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Travelling Across Time

G.J.V. Prasad

By Anand. Translated from Malayalam by Gita Krishnankutty
Penguin Books, Delhi, 2006, pp. 438, Rs. 350.00

VOLUME XXXI NUMBER 12 December 2007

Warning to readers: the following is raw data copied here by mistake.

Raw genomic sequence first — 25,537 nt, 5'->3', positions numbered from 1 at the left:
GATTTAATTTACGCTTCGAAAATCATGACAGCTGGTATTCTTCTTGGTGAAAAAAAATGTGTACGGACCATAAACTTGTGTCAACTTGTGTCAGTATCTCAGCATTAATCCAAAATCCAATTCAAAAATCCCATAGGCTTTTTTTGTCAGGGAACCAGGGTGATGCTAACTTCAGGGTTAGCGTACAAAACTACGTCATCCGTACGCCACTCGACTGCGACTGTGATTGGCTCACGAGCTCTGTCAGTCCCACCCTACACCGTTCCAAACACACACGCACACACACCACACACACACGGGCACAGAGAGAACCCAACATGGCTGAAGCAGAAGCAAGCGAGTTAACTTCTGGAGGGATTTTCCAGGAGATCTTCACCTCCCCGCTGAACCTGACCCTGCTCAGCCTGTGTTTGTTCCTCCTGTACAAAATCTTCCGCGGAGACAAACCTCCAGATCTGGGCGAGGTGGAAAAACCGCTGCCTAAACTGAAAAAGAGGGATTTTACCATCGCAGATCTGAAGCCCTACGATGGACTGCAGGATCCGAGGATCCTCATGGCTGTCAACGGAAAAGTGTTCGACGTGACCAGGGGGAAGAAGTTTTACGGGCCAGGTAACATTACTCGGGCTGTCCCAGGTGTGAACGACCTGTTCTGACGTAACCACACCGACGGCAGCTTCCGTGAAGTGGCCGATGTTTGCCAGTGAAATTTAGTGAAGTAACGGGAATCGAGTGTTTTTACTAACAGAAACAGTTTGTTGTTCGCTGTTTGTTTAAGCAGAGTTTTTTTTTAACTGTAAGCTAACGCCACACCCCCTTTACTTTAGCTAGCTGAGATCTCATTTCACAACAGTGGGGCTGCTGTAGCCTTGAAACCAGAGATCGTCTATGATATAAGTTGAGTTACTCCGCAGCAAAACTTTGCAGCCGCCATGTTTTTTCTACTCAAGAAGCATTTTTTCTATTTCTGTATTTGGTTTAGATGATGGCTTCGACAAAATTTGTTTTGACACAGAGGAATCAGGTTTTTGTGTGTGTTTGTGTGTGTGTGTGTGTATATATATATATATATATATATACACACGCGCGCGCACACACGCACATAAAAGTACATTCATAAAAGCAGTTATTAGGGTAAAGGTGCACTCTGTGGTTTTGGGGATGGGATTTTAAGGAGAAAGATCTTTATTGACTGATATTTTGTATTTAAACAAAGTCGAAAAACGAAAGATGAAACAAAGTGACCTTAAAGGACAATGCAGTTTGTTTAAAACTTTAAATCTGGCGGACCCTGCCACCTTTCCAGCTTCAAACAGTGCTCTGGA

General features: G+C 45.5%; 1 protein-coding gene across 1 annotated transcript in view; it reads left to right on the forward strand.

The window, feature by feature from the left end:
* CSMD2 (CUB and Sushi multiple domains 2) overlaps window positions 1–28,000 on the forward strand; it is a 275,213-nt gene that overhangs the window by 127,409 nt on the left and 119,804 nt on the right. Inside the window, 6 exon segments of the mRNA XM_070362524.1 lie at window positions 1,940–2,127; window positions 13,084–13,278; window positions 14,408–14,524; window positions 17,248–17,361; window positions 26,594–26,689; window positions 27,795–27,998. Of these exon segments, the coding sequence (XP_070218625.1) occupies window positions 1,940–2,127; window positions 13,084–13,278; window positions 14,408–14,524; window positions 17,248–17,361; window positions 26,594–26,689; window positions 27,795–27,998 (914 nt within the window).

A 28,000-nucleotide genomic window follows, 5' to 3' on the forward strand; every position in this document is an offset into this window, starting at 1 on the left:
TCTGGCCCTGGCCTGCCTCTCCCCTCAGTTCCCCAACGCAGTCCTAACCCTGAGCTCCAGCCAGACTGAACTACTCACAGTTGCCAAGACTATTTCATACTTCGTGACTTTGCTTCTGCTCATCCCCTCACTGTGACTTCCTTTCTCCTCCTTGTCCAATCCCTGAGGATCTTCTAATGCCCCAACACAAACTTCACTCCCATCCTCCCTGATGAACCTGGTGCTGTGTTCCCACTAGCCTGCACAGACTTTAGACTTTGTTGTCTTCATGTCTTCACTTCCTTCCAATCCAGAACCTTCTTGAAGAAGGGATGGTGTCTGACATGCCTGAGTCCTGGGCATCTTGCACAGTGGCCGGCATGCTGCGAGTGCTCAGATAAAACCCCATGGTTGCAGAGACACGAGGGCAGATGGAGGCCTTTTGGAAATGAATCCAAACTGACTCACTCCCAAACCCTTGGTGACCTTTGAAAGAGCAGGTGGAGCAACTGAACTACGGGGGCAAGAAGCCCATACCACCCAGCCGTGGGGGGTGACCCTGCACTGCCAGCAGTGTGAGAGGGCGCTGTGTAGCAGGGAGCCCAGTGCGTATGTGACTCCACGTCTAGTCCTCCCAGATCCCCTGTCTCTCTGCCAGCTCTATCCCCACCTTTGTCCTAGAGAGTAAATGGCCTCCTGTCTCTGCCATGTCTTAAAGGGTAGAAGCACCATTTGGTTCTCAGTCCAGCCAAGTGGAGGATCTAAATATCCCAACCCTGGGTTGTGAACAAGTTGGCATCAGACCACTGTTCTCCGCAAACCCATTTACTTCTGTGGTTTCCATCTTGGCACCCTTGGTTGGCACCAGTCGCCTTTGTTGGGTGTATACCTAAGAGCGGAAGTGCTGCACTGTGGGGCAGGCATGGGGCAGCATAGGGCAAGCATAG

Once in a while you come across a book that you need to mull over, savour, read in instalments in order to derive maximum pleasure and benefit, go back and forth over, and let sink into your soul. This is one such book, a born classic. Normally one is told to write reviews of fiction in a tearing hurry, especially of good fiction for only such reviews can ensure the visibility of such books, make their shelf life longer than that of a bookworm. But Govardhan’s Travels does not need my review or any other; it just needs some intelligent readers to begin talking about it. It is the parent of all books, and the child of all, a book that will easily outlive most other contemporary fiction, even if it does not fly off the shelves immediately.   Anand’s novel had made an immediate impact when published originally in Malayalam as Govardhante Yatrakal and I was looking forward eagerly to reading it in English. One thing that one can be assured of is that Gita Krishnankutty’s translations will always read well in English, even while satisfying the reader who knows the Malayalam original, which is a no mean feat. Hence Gowardhante Yatrakal travels very well into this English translation.   This is not a novel to summarize or talk of the plot. It is a multilayered novel that travels across time and literary imagination, grounding itself in history, and giving us an existential view of the world that is lived on terms that we do not understand fully. Authors, characters, historians, philosophers, travellers, scientists, kings and other historical figures, mythical figures like Chitragupta and Yama, soldiers and common people meet each other, have their stories collide with each other to constitute a complex web of associations that point towards the contingent and unstable nature of human happiness and contentment given the conditions that define our lives, conditions that make impossible any acceptable, cogent, and complete definition of justice, lived out as they are in a constant game of tussle for power, a game in which most of us are mere pawns or accidental and accident-prone bystanders.   The novel begins with a prologue that sets out its terms and also introduces us to the protagonist, Govardhan. Anand says that the novel was forced on him because of the time he spent in and around courts in North India. Describing ...

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